A U.S. Court of Appeals panel here ruled yesterday that the State Department cannot deny temporary visas to aliens solely because of their political beliefs or associations.

The panel, split 2 to 1, also said that in most cases the government would have to certify that an alien's planned activities in this country would be a national security threat before it could deny such a visa.

The ruling involved three suits challenging the department's denial of visas to Nicaraguan Interior Minister Tomas Borge, an Italian peace activist and two members of the Federation of Cuban Women.

Civil liberties groups and some congressman praised the decision, saying it would end what they described as a Reagan administration policy of refusing entry to anyone whose political views it opposed.

"I think it is an extremely important decision," said Steven Shapiro of the New York Civil Liberties Union, which brought the suits. "It means they can't keep out people because of their beliefs or if they are worried about the symbolism of the person being here. The court said it won't cut off debate in this country."

Rep. Don Edwards (D-Calif.), who had met Borge in Nicaragua and was to meet with him here, said, "I can't imagine why we should be frightened by one of the commandantes coming here. We have been overwhelmed by the contras coming, being entertained at the White House and getting on TV."

James G. Hergen, the State Department's assistant legal adviser for consular affairs, said he received the opinion late yesterday and had not been able to study it. "These are serious policy issues and we will be reviewing the case carefully with a view toward asking for reconsideration or an appeal" to the Supreme Court, Hergen said.

Yesterday's ruling reversed U.S. District Court Judge Harold H. Greene's 1984 decision upholding denial of the visas and strongly criticized his reliance on State Department affidavits that were not provided to attorneys for the other side.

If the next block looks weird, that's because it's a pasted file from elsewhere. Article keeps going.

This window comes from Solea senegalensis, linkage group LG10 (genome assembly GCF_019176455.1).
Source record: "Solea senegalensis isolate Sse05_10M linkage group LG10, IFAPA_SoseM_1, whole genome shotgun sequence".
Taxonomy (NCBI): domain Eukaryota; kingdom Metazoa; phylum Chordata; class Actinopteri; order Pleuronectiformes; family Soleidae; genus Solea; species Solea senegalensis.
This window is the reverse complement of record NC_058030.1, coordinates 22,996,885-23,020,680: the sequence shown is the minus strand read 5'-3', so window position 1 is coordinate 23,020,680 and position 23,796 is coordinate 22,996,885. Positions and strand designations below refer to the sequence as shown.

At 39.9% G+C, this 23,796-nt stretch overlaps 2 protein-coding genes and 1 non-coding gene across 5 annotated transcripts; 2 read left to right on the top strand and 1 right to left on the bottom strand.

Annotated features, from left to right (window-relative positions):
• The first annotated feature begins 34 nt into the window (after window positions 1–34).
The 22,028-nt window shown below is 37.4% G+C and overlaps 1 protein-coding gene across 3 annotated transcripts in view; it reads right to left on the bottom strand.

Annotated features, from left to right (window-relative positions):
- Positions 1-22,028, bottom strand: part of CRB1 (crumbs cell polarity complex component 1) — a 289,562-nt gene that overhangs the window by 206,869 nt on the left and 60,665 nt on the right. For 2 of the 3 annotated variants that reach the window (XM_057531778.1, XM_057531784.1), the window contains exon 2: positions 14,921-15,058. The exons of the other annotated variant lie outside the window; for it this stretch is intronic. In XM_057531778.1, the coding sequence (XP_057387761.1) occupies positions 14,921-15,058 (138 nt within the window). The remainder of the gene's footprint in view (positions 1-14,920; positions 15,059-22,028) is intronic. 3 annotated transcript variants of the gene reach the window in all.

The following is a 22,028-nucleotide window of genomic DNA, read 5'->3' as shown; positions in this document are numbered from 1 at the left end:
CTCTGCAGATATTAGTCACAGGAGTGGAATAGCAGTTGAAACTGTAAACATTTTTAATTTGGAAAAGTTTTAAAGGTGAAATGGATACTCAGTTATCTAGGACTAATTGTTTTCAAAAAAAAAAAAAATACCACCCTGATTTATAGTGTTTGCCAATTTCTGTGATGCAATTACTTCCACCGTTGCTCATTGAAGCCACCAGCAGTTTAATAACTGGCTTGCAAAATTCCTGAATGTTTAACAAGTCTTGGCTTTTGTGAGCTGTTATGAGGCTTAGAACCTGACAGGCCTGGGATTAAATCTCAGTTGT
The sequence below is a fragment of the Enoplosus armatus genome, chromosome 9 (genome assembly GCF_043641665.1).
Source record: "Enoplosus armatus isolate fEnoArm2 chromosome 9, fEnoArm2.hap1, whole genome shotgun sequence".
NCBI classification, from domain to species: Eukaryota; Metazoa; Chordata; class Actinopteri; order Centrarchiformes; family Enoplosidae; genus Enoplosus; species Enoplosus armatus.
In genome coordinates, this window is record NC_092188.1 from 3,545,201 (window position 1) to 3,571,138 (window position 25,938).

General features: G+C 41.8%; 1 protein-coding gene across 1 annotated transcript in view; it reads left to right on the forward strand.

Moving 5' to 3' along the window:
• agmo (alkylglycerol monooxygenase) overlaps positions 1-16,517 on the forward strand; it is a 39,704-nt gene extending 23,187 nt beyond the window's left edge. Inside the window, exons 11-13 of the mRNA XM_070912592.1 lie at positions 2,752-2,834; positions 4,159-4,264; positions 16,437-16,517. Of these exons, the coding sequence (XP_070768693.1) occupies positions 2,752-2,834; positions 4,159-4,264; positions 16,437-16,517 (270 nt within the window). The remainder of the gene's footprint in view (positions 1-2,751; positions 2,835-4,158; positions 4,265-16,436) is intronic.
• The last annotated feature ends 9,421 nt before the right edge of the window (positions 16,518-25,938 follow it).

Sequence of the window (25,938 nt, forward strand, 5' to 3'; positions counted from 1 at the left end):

The department rejected visa applications in 1983 for Borge; Nino Pasti, a former North Atlantic Treaty Organization general who opposes the deployment of cruise and Pershing missiles in Europe, and Olga Finlay and Leonor Rodriquez Lezcano of the Federation of Cuban Women. The four were scheduled to make speaking tours in this country.

The visa for Pasti, also a former member of the Italian Senate, was denied solely because he is a member of the Communist Party. Of Borge, Finley and Lezcano, the department said their speeches in this country would be "prejudicial to the public interest."

The administration, using the same justifications, has also denied visas to Hortensia Allende, widow of slain Chilean president Salvadore Allende; Ricardo Alarcon and Jose Viera, Cuban ministers of foreign relations; Robert D'Aubuisson, president of El Salvador's Constituent Assembly, and Canadian author Farley Mowat.

Rep. Barney Frank (D-Mass.), sponsor of a bill that would remove many ambiguities in the laws covering visas, said the ruling "strengthens the case for legislation" and predicted hearings by the end of the month.

The opinion was written by Appeals Court Judge Ruth Bader Ginsburg, with Judge Harry T. Edwards concurring and Judge Robert H. Bork dissenting. Greene was criticized for upholding the visa denials on the basis of affidavits from State Department officials that contained classified information and were never provided to lawyers for the groups sponsoring the speakers.

Describing access to evidence as a "halllmark of our adversary system," the appeals court sent the cases back to Greene, saying it expected the judge to keep that in mind as he reexamines the case.